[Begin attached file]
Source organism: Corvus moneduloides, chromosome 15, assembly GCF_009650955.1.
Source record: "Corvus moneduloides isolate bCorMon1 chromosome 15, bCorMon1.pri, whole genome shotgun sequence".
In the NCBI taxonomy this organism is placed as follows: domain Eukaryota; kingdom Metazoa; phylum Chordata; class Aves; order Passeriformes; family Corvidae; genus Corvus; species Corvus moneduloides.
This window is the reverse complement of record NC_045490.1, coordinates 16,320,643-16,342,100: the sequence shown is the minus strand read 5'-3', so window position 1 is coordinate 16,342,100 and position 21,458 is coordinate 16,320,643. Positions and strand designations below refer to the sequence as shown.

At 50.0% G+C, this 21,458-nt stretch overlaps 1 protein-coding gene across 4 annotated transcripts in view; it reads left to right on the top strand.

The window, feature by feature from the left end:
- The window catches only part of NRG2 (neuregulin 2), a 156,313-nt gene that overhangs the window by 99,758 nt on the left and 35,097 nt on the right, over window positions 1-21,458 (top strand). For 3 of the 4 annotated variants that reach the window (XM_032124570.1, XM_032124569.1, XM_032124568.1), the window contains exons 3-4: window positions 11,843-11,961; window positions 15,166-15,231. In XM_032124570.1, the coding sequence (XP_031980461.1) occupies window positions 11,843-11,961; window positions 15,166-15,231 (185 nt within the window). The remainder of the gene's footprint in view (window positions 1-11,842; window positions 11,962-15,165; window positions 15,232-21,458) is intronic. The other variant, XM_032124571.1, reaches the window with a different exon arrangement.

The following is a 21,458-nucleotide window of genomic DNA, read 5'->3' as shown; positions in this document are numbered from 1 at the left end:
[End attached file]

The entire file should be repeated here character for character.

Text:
Source organism: Corvus moneduloides, chromosome 15, assembly GCF_009650955.1.
Source record: "Corvus moneduloides isolate bCorMon1 chromosome 15, bCorMon1.pri, whole genome shotgun sequence".
In the NCBI taxonomy this organism is placed as follows: domain Eukaryota; kingdom Metazoa; phylum Chordata; class Aves; order Passeriformes; family Corvidae; genus Corvus; species Corvus moneduloides.
This window is the reverse complement of record NC_045490.1, coordinates 16,320,643-16,342,100: the sequence shown is the minus strand read 5'-3', so window position 1 is coordinate 16,342,100 and position 21,458 is coordinate 16,320,643. Positions and strand designations below refer to the sequence as shown.

At 50.0% G+C, this 21,458-nt stretch overlaps 1 protein-coding gene across 4 annotated transcripts in view; it reads left to right on the top strand.

The window, feature by feature from the left end:
- The window catches only part of NRG2 (neuregulin 2), a 156,313-nt gene that overhangs the window by 99,758 nt on the left and 35,097 nt on the right, over window positions 1-21,458 (top strand). For 3 of the 4 annotated variants that reach the window (XM_032124570.1, XM_032124569.1, XM_032124568.1), the window contains exons 3-4: window positions 11,843-11,961; window positions 15,166-15,231. In XM_032124570.1, the coding sequence (XP_031980461.1) occupies window positions 11,843-11,961; window positions 15,166-15,231 (185 nt within the window). The remainder of the gene's footprint in view (window positions 1-11,842; window positions 11,962-15,165; window positions 15,232-21,458) is intronic. The other variant, XM_032124571.1, reaches the window with a different exon arrangement.

The following is a 21,458-nucleotide window of genomic DNA, read 5'->3' as shown; positions in this document are numbered from 1 at the left end: